Can you believe they’re still making movies about the Teenage Mutant Ninja Turtles? We’re talking about a comic that started in the late 80s that featured violent, ninja mutant turtles that somehow transcended to become one of the biggest children’s and young adult properties of the 90s. Toymaker Hasbro is even creating a shared cinematic universe—featuring G.I. Joe, M.A.S.K., Micronauts, Visionaries and ROM. This is the entertainment that Millennials have wrought, dredging up the zombie-like husks of our childhoods in order to set nostalgic hooks in our wallets, hoping that in our ever-present quest to figure out who we are we drop some money on remembering who we were.
So if Millennial nostalgia is all superheroes, terrible movies made about toys, endless remakes and movies about theme park rides, what will the next generation’s nostalgia be? For that generation who grew up with the internet, touchscreens and smartphones, nostalgia is online.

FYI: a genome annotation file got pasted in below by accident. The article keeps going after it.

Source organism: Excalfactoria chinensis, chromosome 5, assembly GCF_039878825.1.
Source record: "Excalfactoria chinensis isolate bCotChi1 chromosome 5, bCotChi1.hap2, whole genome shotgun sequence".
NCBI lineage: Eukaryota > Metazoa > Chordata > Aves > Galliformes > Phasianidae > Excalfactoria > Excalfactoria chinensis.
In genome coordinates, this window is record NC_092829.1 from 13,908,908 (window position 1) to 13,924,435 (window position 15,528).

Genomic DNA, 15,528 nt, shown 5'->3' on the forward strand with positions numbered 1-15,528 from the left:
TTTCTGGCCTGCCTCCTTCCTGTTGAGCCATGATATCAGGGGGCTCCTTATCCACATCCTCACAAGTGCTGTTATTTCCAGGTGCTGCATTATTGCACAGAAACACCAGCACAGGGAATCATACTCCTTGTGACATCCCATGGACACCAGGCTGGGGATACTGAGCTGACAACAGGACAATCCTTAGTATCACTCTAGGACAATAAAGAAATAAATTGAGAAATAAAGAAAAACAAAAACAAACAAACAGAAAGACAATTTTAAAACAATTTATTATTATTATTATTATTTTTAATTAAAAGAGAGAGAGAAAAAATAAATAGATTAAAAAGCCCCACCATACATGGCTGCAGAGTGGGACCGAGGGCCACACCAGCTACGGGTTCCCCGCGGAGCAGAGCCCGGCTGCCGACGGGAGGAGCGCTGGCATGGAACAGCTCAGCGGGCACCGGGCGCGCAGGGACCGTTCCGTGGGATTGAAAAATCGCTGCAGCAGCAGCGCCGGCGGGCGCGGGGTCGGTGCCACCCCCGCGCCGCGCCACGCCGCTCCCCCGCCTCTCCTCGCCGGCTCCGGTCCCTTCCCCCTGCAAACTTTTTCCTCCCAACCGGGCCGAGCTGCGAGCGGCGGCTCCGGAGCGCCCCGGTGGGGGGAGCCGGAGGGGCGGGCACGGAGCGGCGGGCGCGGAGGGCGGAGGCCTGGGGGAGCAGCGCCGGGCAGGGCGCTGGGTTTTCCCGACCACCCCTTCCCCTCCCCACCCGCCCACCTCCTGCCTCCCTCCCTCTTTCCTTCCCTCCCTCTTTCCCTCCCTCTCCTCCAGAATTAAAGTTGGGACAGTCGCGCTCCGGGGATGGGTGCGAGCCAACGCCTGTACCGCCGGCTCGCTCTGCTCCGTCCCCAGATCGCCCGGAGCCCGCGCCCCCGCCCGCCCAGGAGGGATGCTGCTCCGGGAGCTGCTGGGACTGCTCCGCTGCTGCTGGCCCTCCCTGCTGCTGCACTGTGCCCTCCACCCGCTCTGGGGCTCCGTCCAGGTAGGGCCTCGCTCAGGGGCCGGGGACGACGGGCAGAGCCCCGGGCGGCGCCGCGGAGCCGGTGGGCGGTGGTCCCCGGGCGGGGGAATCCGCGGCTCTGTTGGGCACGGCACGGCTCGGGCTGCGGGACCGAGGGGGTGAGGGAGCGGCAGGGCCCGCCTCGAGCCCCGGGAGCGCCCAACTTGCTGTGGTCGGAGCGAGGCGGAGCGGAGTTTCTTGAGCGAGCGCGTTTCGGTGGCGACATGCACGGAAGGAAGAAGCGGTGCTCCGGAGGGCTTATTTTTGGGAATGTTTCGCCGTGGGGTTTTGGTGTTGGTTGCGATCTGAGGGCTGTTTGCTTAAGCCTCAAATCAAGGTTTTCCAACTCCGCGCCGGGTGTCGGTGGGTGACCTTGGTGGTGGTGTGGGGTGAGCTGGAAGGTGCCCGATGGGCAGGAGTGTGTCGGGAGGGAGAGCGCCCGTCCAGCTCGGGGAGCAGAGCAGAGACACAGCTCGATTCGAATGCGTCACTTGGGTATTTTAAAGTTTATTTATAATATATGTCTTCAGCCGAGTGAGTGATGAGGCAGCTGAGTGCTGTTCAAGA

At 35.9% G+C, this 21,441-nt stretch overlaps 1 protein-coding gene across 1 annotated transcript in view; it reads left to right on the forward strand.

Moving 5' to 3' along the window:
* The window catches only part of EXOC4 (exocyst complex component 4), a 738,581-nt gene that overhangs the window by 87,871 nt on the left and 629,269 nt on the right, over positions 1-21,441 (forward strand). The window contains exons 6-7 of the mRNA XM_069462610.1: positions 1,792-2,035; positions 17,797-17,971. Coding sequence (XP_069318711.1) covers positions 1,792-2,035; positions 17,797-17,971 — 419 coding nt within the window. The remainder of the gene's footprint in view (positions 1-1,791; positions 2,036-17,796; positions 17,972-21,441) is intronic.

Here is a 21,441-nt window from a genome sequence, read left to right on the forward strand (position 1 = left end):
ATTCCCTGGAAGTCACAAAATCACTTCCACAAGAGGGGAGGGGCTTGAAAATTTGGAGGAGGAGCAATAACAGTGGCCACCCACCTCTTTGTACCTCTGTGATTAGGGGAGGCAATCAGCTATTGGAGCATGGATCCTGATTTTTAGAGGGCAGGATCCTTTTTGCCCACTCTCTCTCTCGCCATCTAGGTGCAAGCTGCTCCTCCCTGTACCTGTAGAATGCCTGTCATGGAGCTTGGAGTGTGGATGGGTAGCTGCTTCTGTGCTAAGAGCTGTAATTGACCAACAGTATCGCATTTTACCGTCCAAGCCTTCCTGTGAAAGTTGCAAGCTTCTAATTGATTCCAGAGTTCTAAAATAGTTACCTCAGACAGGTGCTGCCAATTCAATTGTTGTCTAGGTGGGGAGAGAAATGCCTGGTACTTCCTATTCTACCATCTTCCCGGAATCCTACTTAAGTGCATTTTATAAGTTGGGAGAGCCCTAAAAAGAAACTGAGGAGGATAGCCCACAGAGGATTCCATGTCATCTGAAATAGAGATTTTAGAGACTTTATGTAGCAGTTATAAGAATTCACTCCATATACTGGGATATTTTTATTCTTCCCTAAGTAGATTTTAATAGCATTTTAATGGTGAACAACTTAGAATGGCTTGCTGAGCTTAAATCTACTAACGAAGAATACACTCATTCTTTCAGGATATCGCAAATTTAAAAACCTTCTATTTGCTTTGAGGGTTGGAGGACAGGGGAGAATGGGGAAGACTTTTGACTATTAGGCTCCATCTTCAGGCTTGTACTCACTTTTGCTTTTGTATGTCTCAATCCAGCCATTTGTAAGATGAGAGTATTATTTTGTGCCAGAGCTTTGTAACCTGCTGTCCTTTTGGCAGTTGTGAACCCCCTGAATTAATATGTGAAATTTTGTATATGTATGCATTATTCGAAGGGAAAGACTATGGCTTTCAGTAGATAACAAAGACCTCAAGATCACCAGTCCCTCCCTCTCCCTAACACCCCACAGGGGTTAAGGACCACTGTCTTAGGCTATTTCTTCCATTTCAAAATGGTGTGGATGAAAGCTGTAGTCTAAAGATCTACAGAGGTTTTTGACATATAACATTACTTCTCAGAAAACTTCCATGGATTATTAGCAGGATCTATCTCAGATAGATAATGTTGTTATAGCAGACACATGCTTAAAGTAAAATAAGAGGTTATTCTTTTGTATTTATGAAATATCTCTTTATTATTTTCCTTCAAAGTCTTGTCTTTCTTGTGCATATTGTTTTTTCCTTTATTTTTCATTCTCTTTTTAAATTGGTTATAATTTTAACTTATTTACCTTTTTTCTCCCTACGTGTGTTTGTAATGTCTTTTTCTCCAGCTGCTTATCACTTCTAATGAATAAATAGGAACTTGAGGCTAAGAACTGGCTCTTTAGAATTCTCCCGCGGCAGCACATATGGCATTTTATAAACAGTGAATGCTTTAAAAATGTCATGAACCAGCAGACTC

Memes, videos and “internet folklore” have already begun resurfacing in pop culture, right when Gen Z is starting to make its way out into the workforce and out into the real world. Will we be getting treated to an epic, sci-fi adventure called All Your Base Are Belong to Us? It seems like we would, given that we already have a movie based on a smartphone game about throwing angry birds at pigs.
The speed of the life cycle of pop culture on the internet is incredibly fast, so it’s no wonder that we’re already coming full circle on things that would have been mainstream even just a few years ago. Maybe Sandra Bullock can do a feel-good summer movie about the ice bucket challenge (hey, remember when that was a thing?) while Guillermo Del Toro can tackle the lord of creepy pasta itself, Zalgo.
Either way, the internet is going to start leaking into the real world more than ever.